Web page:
When Gene Shirokobrod's patients started asking the doctor of physical therapy to come home with them, he decided to find a product to recommend as an alternative for help with back and neck pain.
But he couldn't find any product he thought was good enough to recommend, so he set out to make something. Shirokobrod reached out to Corey Fleischer, a mechanical engineer and co-founder of the Baltimore Foundery, to help him create the ARC, a product to relieve back and neck pain and retrain muscle.
The two developed a prototype of the ARC, a half-circle made of plastic that sits between the user and a chair or can sit underneath someone's neck while they are lying down, using a blend of the latest hot entrepreneurial strategies — 3-D printing, crowdfunding and the makerspace.
"It's wild to get this idea that's been in my head ... and hold it, it's a very surreal feeling," Shirokobrod said.
Shirokobrod and Fleischer met through the Foundery, a downtown nonprofit that provides tools and training for people who want to create products. Co-founder Jason Hardebeck said he thinks the makerspace is a catalyst for other projects like theirs as well.
"We would like to be a catalyst for other similar products in the future," Hardebeck said.
The ARC is the first successfully crowdfunded project to come out of the Foundery, Hardebeck said. Shirokobrod and Fleischer created a Kickstarter page for the product, showing photos of the prototype and offering the item to supporters. They raised more than $30,000 between the beginning of May and June 15, $10,000 over their goal.
The Kickstarter wouldn't have been successful without the prototype the two made through 3-D printing, Fleischer said
"Both crowdfunding and 3-D printing make the world of starting a new business ... pretty simple," said Sean Carr, assistant professor of business administration at the University of Virginia, who recently completed a study on crowdfunding.
Carr said he hasn't heard of many health care products using crowdfunding, probably because of the regulations in the field, but that using crowdfunding is "certainly viable for health care products if they don't require oversight to get funded."
Shirokobrod and Fleischer's work will go beyond just the health care product they launched on Kickstarter; the pair hit it off during their work on ARC and plan to create other products together.
They formed a startup, Verve LLC, and have several concepts they are working on now, Fleischer said.
"Our hope is that we evolve into a resource center where people can trust our information and rely on us for help with products," Shirokobrod said. "We want to provide solutions for everyday problems for people."
The market is flush with products for back and neck pain, said Akhil Chhatre, assistant professor of physical medicine and rehabilitation at the Johns Hopkins University School of Medicine.
Still, Chhatre said he thinks the ARC is a "fresh take" and that "it's great to have a product out there for your lower back."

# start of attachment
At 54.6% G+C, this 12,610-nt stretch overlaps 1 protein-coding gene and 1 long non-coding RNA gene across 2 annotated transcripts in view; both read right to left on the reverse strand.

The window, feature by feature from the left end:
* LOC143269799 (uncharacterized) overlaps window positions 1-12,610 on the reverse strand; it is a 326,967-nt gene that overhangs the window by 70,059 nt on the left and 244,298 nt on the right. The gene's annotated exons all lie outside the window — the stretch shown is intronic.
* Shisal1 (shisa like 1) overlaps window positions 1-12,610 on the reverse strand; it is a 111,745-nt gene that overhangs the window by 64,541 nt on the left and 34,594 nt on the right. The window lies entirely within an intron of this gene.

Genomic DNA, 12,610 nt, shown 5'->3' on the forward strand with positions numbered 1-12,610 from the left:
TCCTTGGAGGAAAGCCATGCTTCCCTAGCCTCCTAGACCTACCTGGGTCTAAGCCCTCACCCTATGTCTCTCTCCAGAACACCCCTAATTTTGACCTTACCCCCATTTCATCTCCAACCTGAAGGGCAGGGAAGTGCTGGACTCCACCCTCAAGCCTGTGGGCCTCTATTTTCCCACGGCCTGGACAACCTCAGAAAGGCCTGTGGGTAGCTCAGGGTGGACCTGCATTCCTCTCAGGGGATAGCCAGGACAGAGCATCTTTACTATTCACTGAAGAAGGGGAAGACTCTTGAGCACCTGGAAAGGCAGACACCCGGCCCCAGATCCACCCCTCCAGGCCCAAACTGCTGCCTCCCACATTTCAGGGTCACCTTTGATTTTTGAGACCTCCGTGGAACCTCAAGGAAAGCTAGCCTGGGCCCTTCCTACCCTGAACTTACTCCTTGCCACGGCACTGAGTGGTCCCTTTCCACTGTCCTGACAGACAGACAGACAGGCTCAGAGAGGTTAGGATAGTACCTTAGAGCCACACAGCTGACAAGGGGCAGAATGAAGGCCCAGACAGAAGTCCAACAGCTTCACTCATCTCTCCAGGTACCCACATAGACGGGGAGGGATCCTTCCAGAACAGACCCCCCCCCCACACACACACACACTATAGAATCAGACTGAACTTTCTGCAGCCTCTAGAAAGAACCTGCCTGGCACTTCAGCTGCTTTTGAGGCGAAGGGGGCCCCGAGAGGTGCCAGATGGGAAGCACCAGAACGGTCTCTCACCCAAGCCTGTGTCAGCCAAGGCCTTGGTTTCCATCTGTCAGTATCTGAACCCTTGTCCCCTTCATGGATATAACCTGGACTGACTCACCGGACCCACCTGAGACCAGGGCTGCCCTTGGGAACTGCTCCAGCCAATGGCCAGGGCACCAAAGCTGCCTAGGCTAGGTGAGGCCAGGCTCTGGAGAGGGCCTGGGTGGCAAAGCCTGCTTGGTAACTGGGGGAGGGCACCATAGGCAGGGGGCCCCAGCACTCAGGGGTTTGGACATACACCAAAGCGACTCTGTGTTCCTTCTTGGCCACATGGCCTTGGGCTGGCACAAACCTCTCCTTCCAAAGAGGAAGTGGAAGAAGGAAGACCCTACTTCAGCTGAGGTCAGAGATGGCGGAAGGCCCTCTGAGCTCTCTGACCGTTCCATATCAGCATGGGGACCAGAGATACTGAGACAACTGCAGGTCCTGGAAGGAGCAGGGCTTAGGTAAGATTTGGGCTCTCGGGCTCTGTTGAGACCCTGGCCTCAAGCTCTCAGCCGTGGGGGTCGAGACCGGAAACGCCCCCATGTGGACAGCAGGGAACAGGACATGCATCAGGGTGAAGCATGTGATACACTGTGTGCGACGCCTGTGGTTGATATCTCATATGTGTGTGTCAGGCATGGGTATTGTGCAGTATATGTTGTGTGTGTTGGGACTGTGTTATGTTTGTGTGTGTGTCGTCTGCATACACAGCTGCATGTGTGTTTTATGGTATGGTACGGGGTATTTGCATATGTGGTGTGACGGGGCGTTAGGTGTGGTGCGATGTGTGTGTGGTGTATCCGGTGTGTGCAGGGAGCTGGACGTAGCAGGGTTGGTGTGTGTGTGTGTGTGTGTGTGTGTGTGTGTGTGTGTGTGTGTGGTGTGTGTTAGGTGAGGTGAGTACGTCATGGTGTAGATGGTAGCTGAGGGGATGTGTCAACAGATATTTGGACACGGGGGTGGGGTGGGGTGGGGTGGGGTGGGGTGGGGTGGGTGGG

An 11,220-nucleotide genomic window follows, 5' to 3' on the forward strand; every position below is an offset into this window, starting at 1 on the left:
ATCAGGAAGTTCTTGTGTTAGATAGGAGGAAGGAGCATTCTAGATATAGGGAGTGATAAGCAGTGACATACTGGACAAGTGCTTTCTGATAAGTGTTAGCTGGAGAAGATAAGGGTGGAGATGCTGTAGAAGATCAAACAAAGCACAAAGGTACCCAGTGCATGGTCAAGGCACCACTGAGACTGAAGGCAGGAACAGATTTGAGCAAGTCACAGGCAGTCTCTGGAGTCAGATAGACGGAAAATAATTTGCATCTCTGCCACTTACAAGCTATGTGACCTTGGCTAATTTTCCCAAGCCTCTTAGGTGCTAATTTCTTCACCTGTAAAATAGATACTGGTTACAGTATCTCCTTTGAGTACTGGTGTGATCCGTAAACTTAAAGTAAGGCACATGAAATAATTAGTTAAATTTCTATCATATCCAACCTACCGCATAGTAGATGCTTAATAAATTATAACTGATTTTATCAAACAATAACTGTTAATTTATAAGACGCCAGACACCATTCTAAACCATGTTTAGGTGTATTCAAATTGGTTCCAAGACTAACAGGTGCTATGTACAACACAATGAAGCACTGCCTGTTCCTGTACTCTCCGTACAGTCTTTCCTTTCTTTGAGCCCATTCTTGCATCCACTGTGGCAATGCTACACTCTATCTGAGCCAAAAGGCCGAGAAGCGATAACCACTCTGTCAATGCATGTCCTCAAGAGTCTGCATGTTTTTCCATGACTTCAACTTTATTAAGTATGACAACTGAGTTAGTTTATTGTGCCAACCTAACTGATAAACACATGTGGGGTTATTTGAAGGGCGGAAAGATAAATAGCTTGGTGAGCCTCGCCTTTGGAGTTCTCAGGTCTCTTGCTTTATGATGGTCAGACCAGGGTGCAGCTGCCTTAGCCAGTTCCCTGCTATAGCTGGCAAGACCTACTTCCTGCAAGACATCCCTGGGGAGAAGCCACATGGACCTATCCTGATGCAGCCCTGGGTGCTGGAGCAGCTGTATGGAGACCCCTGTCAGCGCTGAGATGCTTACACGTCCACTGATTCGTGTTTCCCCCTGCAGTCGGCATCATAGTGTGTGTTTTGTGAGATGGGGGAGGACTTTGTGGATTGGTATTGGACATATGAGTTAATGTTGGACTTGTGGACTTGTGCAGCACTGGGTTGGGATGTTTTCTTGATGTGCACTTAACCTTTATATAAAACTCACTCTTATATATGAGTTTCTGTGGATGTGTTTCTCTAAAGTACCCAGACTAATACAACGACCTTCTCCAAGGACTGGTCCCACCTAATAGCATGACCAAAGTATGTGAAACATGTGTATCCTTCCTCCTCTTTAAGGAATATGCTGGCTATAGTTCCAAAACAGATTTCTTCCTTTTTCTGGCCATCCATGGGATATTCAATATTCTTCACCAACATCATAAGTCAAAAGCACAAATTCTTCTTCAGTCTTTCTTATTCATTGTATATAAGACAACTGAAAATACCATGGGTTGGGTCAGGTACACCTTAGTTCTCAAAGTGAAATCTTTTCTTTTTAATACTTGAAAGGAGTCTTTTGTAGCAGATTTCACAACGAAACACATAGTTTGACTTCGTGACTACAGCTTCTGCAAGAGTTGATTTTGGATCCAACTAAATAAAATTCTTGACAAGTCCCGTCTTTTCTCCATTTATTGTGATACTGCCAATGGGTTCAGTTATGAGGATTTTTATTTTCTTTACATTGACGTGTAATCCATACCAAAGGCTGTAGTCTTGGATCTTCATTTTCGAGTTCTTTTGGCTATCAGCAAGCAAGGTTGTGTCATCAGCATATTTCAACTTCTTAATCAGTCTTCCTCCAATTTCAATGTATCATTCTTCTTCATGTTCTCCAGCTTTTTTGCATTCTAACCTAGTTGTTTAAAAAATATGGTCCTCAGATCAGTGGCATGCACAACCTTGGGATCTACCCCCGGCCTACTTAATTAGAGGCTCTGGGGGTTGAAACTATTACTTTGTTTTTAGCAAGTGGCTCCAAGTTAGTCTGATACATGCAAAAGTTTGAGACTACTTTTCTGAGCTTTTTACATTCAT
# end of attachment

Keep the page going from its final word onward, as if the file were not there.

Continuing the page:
He added, however, that it's important to use the product in conjunction with exercising, having good posture while standing, not smoking and doing other activities for spine care.
"If it helps the way you sit or stand ... use it incrementally or in the right application," Chhatre said about the ARC and all other back and neck pain products. "I would recommend it, but I would recommend it in coalition with other things."
When Shirokobrod and Fleischer set out to make ARC, the two wanted to make sure it was made in the U.S. and be cost-effective. The ARC will start at $49.99, selling over the Internet on Amazon, eBay and the Verve website, and the two are communicating with a California-based manufacturer about making 4,000 of them by fall.
The pair's work on weekends and after their kids went to bed on weeknights differs from what Fleischer is used to doing during the day as a mechanical engineer at Lockheed Martin. Fleischer describes himself as curious by nature and said he became interested in the problem when Shirokobrod described it to him.
"You kind of get obsessed with tweaking the problem," he said."It's been a really cool problem; it's just been a lot of fun."
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Fleischer came up with about 15 designs and used the 3-D printer to make prototypes of about half of them until finding one made of different kind of plastics that worked for them.
Fleischer and Shirokobrod want to assemble the first couple 1,000 products themselves for "quality control," Shirokobrod said, as the two "feel very strongly about the product."
Customer service is important to the two entrepreneurs, so they are making an effort to build relationships with their Kickstarter backers by keeping them updated throughout the process and getting feedback from them on how ARC works.
Though Carr hasn't seen many health care products using crowdfunding thus far, he said it's entirely possible that there will be more in the future.
"We're seeing now more of a specialization in the crowdfunding space," Carr said. "It wouldn't surprise me if as we go down the road ... that there would be crowdfunding platforms in the medical development field."